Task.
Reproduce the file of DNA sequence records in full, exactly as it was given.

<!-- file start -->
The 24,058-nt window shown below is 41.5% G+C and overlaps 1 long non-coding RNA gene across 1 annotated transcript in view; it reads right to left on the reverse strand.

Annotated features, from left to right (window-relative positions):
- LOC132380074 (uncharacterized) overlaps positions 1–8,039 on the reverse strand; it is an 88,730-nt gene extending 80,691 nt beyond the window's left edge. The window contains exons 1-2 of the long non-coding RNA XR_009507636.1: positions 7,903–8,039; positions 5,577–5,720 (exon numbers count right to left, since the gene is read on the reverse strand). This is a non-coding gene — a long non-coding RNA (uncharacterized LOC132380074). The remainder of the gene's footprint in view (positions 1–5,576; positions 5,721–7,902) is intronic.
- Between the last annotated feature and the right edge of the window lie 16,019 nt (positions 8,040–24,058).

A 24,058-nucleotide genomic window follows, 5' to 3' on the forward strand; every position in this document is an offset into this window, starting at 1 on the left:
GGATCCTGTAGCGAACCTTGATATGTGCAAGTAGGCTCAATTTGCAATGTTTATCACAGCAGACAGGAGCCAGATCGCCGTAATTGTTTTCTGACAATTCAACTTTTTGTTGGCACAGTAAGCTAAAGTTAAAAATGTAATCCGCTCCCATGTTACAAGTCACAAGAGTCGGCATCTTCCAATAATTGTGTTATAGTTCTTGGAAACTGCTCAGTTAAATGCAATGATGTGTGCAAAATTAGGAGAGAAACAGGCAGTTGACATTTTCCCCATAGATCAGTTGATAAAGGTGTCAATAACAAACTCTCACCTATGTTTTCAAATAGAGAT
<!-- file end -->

The 24,058-nt window shown below is 41.5% G+C and overlaps 1 long non-coding RNA gene across 1 annotated transcript in view; it reads right to left on the reverse strand.

Annotated features, from left to right (window-relative positions):
- LOC132380074 (uncharacterized) overlaps positions 1–8,039 on the reverse strand; it is an 88,730-nt gene extending 80,691 nt beyond the window's left edge. The window contains exons 1-2 of the long non-coding RNA XR_009507636.1: positions 7,903–8,039; positions 5,577–5,720 (exon numbers count right to left, since the gene is read on the reverse strand). This is a non-coding gene — a long non-coding RNA (uncharacterized LOC132380074). The remainder of the gene's footprint in view (positions 1–5,576; positions 5,721–7,902) is intronic.
- Between the last annotated feature and the right edge of the window lie 16,019 nt (positions 8,040–24,058).

A 24,058-nucleotide genomic window follows, 5' to 3' on the forward strand; every position in this document is an offset into this window, starting at 1 on the left:
GGATCCTGTAGCGAACCTTGATATGTGCAAGTAGGCTCAATTTGCAATGTTTATCACAGCAGACAGGAGCCAGATCGCCGTAATTGTTTTCTGACAATTCAACTTTTTGTTGGCACAGTAAGCTAAAGTTAAAAATGTAATCCGCTCCCATGTTACAAGTCACAAGAGTCGGCATCTTCCAATAATTGTGTTATAGTTCTTGGAAACTGCTCAGTTAAATGCAATGATGTGTGCAAAATTAGGAGAGAAACAGGCAGTTGACATTTTCCCCATAGATCAGTTGATAAAGGTGTCAATAACAAACTCTCACCTATGTTTTCAAATAGAGAT